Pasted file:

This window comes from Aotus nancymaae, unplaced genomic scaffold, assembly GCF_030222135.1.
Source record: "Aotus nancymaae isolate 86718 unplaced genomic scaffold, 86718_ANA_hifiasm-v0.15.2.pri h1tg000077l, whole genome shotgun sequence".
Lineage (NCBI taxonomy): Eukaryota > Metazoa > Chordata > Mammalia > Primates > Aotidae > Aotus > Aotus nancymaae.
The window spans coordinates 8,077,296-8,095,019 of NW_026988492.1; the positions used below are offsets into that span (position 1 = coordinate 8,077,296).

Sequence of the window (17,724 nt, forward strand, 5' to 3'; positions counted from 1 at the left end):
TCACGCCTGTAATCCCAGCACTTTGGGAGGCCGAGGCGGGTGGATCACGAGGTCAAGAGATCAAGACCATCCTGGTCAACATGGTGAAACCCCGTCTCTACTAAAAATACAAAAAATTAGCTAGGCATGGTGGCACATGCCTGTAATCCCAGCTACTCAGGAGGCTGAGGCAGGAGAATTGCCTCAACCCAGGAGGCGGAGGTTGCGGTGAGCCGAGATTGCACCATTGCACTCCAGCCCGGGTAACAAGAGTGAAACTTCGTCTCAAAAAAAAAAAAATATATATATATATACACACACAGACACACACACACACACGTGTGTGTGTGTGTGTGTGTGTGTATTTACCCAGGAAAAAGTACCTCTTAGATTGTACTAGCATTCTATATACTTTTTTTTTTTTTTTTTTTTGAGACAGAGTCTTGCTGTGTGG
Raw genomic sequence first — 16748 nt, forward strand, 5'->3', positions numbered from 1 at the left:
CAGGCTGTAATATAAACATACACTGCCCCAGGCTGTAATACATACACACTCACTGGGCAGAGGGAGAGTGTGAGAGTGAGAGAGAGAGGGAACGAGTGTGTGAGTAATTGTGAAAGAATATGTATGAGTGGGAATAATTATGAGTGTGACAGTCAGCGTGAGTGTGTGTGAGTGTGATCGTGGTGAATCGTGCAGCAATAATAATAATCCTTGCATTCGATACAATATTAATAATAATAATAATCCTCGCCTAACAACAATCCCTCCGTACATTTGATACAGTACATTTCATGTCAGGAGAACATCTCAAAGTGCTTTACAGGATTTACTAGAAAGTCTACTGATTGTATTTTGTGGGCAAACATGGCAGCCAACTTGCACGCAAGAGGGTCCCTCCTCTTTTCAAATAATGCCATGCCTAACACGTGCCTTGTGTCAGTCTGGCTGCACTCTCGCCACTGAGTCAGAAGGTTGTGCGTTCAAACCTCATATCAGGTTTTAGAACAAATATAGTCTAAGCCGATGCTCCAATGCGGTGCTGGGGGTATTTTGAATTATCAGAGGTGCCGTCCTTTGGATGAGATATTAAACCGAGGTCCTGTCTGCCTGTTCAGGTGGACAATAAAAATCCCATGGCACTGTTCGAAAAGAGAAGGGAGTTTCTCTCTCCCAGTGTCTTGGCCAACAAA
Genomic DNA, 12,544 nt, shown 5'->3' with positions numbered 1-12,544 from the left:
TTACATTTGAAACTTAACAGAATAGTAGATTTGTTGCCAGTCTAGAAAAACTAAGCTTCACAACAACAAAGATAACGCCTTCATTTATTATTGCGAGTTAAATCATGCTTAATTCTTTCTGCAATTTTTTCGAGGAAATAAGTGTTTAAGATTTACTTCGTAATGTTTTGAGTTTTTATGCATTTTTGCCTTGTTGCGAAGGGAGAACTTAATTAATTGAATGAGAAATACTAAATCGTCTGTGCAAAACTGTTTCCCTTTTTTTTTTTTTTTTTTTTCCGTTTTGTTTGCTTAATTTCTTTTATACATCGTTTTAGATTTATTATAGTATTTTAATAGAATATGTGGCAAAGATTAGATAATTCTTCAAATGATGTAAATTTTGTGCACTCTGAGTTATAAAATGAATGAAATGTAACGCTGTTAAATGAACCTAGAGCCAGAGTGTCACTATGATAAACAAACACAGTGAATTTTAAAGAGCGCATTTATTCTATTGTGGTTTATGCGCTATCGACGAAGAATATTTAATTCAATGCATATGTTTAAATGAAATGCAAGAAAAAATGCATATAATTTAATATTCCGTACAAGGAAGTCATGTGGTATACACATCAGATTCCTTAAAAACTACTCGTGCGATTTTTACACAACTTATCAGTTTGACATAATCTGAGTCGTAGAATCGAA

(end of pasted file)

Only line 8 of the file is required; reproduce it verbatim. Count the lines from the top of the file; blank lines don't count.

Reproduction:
CAGGCTGTAATATAAACATACACTGCCCCAGGCTGTAATACATACACACTCACTGGGCAGAGGGAGAGTGTGAGAGTGAGAGAGAGAGGGAACGAGTGTGTGAGTAATTGTGAAAGAATATGTATGAGTGGGAATAATTATGAGTGTGACAGTCAGCGTGAGTGTGTGTGAGTGTGATCGTGGTGAATCGTGCAGCAATAATAATAATCCTTGCATTCGATACAATATTAATAATAATAATAATCCTCGCCTAACAACAATCCCTCCGTACATTTGATACAGTACATTTCATGTCAGGAGAACATCTCAAAGTGCTTTACAGGATTTACTAGAAAGTCTACTGATTGTATTTTGTGGGCAAACATGGCAGCCAACTTGCACGCAAGAGGGTCCCTCCTCTTTTCAAATAATGCCATGCCTAACACGTGCCTTGTGTCAGTCTGGCTGCACTCTCGCCACTGAGTCAGAAGGTTGTGCGTTCAAACCTCATATCAGGTTTTAGAACAAATATAGTCTAAGCCGATGCTCCAATGCGGTGCTGGGGGTATTTTGAATTATCAGAGGTGCCGTCCTTTGGATGAGATATTAAACCGAGGTCCTGTCTGCCTGTTCAGGTGGACAATAAAAATCCCATGGCACTGTTCGAAAAGAGAAGGGAGTTTCTCTCTCCCAGTGTCTTGGCCAACAAA